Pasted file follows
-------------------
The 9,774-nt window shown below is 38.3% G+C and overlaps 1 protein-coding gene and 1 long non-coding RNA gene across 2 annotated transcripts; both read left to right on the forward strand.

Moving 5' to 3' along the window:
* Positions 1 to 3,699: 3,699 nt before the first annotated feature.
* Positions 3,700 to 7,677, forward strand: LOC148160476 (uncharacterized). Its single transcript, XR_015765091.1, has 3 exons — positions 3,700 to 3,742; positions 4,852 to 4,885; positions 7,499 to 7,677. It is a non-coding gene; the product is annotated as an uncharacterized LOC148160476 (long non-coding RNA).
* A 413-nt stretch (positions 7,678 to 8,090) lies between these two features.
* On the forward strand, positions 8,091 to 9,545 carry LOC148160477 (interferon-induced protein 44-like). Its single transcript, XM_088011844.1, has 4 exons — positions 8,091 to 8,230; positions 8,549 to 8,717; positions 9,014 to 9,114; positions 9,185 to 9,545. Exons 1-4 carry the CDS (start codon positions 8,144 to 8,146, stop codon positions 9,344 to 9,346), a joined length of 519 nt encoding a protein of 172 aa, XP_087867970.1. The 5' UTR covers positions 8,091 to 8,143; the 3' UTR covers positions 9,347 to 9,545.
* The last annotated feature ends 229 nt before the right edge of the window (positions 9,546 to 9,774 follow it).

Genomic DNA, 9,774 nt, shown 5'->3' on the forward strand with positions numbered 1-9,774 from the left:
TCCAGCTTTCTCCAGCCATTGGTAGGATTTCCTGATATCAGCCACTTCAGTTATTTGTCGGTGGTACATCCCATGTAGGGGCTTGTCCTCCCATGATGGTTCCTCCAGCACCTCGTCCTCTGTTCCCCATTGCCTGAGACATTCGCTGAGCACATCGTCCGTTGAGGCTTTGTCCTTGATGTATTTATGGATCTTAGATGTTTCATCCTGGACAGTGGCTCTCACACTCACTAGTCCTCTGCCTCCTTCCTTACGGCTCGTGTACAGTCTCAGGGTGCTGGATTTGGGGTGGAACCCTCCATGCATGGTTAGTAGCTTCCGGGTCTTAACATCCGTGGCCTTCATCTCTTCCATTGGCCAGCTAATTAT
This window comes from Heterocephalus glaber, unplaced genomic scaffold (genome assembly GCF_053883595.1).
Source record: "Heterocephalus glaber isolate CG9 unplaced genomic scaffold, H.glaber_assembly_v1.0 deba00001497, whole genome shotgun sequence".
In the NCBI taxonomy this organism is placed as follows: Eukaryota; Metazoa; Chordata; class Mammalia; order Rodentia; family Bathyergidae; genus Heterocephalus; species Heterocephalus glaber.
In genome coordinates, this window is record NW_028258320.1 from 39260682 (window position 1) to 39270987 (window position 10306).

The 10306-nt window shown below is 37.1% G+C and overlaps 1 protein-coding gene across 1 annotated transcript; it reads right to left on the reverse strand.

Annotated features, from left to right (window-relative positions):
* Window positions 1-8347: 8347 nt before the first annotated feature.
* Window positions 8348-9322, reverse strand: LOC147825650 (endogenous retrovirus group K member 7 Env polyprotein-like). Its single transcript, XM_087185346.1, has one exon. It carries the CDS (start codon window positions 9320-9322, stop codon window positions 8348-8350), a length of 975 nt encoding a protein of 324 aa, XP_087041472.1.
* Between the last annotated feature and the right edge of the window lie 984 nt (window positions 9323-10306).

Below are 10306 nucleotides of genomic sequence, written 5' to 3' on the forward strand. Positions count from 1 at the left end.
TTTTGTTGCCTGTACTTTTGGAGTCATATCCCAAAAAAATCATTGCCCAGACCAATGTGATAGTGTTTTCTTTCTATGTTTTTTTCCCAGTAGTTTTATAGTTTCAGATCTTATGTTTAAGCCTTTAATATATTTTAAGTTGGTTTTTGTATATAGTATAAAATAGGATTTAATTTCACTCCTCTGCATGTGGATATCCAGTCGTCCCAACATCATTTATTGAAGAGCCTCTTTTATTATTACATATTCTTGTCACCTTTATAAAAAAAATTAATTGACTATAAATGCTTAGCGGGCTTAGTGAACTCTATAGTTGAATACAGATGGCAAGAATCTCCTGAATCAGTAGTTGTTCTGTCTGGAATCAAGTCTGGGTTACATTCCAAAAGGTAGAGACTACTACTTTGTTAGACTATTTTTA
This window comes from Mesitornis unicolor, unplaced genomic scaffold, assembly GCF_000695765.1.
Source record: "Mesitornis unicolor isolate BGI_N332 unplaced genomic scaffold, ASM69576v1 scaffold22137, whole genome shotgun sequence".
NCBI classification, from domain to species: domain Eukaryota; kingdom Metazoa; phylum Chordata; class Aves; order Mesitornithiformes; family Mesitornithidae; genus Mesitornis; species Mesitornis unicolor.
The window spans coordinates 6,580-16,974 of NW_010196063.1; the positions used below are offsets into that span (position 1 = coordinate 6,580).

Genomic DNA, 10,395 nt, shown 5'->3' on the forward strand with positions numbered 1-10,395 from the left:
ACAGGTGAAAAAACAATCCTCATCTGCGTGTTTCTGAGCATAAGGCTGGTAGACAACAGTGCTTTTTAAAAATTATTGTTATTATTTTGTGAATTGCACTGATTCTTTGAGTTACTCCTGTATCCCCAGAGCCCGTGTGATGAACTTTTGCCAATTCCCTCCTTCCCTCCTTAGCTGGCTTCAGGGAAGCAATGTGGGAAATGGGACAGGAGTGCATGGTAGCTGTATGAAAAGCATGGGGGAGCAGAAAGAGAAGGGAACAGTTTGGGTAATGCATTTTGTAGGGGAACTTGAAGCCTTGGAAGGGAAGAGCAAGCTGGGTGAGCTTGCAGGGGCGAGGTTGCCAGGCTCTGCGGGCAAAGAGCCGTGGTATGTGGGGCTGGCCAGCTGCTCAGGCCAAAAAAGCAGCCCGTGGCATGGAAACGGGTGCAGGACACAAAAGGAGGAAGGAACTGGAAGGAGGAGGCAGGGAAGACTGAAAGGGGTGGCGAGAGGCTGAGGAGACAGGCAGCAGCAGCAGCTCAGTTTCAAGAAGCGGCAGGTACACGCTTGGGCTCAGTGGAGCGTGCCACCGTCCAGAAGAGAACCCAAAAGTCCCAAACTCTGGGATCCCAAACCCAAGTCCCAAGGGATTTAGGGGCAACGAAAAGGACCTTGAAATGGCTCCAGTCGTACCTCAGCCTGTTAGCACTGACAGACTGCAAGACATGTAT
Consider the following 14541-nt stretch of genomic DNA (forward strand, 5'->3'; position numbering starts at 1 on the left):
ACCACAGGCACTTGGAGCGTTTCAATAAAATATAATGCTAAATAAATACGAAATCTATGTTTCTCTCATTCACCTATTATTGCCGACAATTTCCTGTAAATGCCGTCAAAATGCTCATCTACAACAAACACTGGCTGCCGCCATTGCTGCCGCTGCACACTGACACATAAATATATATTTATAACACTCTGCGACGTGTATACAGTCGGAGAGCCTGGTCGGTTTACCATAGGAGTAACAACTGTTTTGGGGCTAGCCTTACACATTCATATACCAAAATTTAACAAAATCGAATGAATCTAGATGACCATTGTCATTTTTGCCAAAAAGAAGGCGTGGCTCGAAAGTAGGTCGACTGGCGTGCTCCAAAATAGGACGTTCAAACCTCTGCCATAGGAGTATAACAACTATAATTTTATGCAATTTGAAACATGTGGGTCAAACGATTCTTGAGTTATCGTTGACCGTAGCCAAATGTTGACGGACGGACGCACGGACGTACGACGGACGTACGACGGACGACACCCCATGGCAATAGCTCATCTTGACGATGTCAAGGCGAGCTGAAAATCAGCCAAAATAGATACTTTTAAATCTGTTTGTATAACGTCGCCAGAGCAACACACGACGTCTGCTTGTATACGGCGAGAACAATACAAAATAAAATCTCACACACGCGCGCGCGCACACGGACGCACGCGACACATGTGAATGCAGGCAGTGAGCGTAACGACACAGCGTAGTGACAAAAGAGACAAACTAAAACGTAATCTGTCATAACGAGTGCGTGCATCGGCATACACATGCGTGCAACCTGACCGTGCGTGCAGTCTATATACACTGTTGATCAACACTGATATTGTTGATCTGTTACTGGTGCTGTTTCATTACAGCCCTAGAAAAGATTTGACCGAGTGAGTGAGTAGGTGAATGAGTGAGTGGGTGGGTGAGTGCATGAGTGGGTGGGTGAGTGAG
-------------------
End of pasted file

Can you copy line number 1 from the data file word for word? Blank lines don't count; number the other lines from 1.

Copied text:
The 9,774-nt window shown below is 38.3% G+C and overlaps 1 protein-coding gene and 1 long non-coding RNA gene across 2 annotated transcripts; both read left to right on the forward strand.